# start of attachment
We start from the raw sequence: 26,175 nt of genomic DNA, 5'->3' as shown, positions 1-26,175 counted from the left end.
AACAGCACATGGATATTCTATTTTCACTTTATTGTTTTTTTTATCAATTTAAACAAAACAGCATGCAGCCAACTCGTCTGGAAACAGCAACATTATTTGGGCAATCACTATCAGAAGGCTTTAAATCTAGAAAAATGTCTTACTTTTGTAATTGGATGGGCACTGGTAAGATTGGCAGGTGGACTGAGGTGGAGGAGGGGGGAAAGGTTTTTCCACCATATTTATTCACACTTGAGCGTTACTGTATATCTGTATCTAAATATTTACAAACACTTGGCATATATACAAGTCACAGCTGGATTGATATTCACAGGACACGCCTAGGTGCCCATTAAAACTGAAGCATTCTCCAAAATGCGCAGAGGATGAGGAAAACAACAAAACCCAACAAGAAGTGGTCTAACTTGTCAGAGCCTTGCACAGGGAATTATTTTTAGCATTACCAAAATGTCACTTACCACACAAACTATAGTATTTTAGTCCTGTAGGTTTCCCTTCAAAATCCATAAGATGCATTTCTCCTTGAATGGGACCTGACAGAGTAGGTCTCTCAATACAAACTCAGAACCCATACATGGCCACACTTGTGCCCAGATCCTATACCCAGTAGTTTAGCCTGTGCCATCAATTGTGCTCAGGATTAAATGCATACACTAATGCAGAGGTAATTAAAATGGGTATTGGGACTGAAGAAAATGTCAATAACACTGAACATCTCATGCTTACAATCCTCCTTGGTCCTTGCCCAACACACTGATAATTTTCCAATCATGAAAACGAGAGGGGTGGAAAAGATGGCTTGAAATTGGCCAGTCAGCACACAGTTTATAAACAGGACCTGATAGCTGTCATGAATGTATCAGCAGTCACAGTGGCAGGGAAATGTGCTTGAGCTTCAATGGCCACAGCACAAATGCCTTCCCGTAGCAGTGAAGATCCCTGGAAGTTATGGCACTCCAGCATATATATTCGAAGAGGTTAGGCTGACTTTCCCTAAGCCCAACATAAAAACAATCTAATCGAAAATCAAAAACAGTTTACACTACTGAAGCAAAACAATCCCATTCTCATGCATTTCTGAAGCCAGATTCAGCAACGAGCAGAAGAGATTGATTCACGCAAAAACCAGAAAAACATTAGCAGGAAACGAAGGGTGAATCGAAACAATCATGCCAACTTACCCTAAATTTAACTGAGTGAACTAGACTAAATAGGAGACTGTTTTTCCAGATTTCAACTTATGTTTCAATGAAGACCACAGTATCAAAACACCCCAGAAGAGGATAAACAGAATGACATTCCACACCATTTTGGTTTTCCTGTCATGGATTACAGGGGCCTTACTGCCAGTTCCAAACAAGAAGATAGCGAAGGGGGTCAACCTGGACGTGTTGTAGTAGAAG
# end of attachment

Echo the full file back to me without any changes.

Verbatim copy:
We start from the raw sequence: 26,175 nt of genomic DNA, 5'->3' as shown, positions 1-26,175 counted from the left end.
AACAGCACATGGATATTCTATTTTCACTTTATTGTTTTTTTTATCAATTTAAACAAAACAGCATGCAGCCAACTCGTCTGGAAACAGCAACATTATTTGGGCAATCACTATCAGAAGGCTTTAAATCTAGAAAAATGTCTTACTTTTGTAATTGGATGGGCACTGGTAAGATTGGCAGGTGGACTGAGGTGGAGGAGGGGGGAAAGGTTTTTCCACCATATTTATTCACACTTGAGCGTTACTGTATATCTGTATCTAAATATTTACAAACACTTGGCATATATACAAGTCACAGCTGGATTGATATTCACAGGACACGCCTAGGTGCCCATTAAAACTGAAGCATTCTCCAAAATGCGCAGAGGATGAGGAAAACAACAAAACCCAACAAGAAGTGGTCTAACTTGTCAGAGCCTTGCACAGGGAATTATTTTTAGCATTACCAAAATGTCACTTACCACACAAACTATAGTATTTTAGTCCTGTAGGTTTCCCTTCAAAATCCATAAGATGCATTTCTCCTTGAATGGGACCTGACAGAGTAGGTCTCTCAATACAAACTCAGAACCCATACATGGCCACACTTGTGCCCAGATCCTATACCCAGTAGTTTAGCCTGTGCCATCAATTGTGCTCAGGATTAAATGCATACACTAATGCAGAGGTAATTAAAATGGGTATTGGGACTGAAGAAAATGTCAATAACACTGAACATCTCATGCTTACAATCCTCCTTGGTCCTTGCCCAACACACTGATAATTTTCCAATCATGAAAACGAGAGGGGTGGAAAAGATGGCTTGAAATTGGCCAGTCAGCACACAGTTTATAAACAGGACCTGATAGCTGTCATGAATGTATCAGCAGTCACAGTGGCAGGGAAATGTGCTTGAGCTTCAATGGCCACAGCACAAATGCCTTCCCGTAGCAGTGAAGATCCCTGGAAGTTATGGCACTCCAGCATATATATTCGAAGAGGTTAGGCTGACTTTCCCTAAGCCCAACATAAAAACAATCTAATCGAAAATCAAAAACAGTTTACACTACTGAAGCAAAACAATCCCATTCTCATGCATTTCTGAAGCCAGATTCAGCAACGAGCAGAAGAGATTGATTCACGCAAAAACCAGAAAAACATTAGCAGGAAACGAAGGGTGAATCGAAACAATCATGCCAACTTACCCTAAATTTAACTGAGTGAACTAGACTAAATAGGAGACTGTTTTTCCAGATTTCAACTTATGTTTCAATGAAGACCACAGTATCAAAACACCCCAGAAGAGGATAAACAGAATGACATTCCACACCATTTTGGTTTTCCTGTCATGGATTACAGGGGCCTTACTGCCAGTTCCAAACAAGAAGATAGCGAAGGGGGTCAACCTGGACGTGTTGTAGTAGAAG